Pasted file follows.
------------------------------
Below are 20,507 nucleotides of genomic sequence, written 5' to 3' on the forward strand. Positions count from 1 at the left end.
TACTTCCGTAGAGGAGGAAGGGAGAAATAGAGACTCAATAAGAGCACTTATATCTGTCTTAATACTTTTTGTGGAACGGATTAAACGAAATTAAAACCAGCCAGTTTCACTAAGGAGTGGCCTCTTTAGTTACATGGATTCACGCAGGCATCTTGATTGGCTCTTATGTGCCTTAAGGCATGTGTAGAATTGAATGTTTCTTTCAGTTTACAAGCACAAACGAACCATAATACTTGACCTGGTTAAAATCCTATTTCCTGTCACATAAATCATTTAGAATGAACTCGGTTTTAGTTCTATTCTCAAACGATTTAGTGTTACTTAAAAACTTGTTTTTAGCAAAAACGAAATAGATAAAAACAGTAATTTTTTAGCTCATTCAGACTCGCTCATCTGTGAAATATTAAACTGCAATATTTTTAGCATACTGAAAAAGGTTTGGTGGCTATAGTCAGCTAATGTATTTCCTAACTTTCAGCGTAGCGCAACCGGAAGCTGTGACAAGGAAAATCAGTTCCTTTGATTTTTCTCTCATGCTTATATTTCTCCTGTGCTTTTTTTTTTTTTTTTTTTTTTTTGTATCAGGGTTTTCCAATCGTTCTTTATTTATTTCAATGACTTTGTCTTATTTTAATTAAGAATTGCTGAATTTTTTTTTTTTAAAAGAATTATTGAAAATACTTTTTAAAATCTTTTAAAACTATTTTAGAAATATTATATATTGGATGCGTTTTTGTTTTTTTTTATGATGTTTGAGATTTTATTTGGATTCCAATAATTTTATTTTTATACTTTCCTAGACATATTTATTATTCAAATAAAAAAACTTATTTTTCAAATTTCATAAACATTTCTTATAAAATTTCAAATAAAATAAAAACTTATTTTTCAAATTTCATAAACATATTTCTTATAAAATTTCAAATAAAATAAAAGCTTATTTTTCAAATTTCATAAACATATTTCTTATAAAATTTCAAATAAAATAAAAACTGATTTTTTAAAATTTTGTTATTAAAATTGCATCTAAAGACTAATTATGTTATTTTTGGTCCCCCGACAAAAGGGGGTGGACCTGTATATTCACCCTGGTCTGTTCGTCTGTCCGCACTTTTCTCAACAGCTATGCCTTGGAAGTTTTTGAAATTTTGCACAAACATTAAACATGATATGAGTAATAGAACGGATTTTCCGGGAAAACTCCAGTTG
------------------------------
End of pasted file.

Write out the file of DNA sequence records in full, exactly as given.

Below are 20,507 nucleotides of genomic sequence, written 5' to 3' on the forward strand. Positions count from 1 at the left end.
TACTTCCGTAGAGGAGGAAGGGAGAAATAGAGACTCAATAAGAGCACTTATATCTGTCTTAATACTTTTTGTGGAACGGATTAAACGAAATTAAAACCAGCCAGTTTCACTAAGGAGTGGCCTCTTTAGTTACATGGATTCACGCAGGCATCTTGATTGGCTCTTATGTGCCTTAAGGCATGTGTAGAATTGAATGTTTCTTTCAGTTTACAAGCACAAACGAACCATAATACTTGACCTGGTTAAAATCCTATTTCCTGTCACATAAATCATTTAGAATGAACTCGGTTTTAGTTCTATTCTCAAACGATTTAGTGTTACTTAAAAACTTGTTTTTAGCAAAAACGAAATAGATAAAAACAGTAATTTTTTAGCTCATTCAGACTCGCTCATCTGTGAAATATTAAACTGCAATATTTTTAGCATACTGAAAAAGGTTTGGTGGCTATAGTCAGCTAATGTATTTCCTAACTTTCAGCGTAGCGCAACCGGAAGCTGTGACAAGGAAAATCAGTTCCTTTGATTTTTCTCTCATGCTTATATTTCTCCTGTGCTTTTTTTTTTTTTTTTTTTTTTTTGTATCAGGGTTTTCCAATCGTTCTTTATTTATTTCAATGACTTTGTCTTATTTTAATTAAGAATTGCTGAATTTTTTTTTTTTAAAAGAATTATTGAAAATACTTTTTAAAATCTTTTAAAACTATTTTAGAAATATTATATATTGGATGCGTTTTTGTTTTTTTTTATGATGTTTGAGATTTTATTTGGATTCCAATAATTTTATTTTTATACTTTCCTAGACATATTTATTATTCAAATAAAAAAACTTATTTTTCAAATTTCATAAACATTTCTTATAAAATTTCAAATAAAATAAAAACTTATTTTTCAAATTTCATAAACATATTTCTTATAAAATTTCAAATAAAATAAAAGCTTATTTTTCAAATTTCATAAACATATTTCTTATAAAATTTCAAATAAAATAAAAACTGATTTTTTAAAATTTTGTTATTAAAATTGCATCTAAAGACTAATTATGTTATTTTTGGTCCCCCGACAAAAGGGGGTGGACCTGTATATTCACCCTGGTCTGTTCGTCTGTCCGCACTTTTCTCAACAGCTATGCCTTGGAAGTTTTTGAAATTTTGCACAAACATTAAACATGATATGAGTAATAGAACGGATTTTCCGGGAAAACTCCAGTTG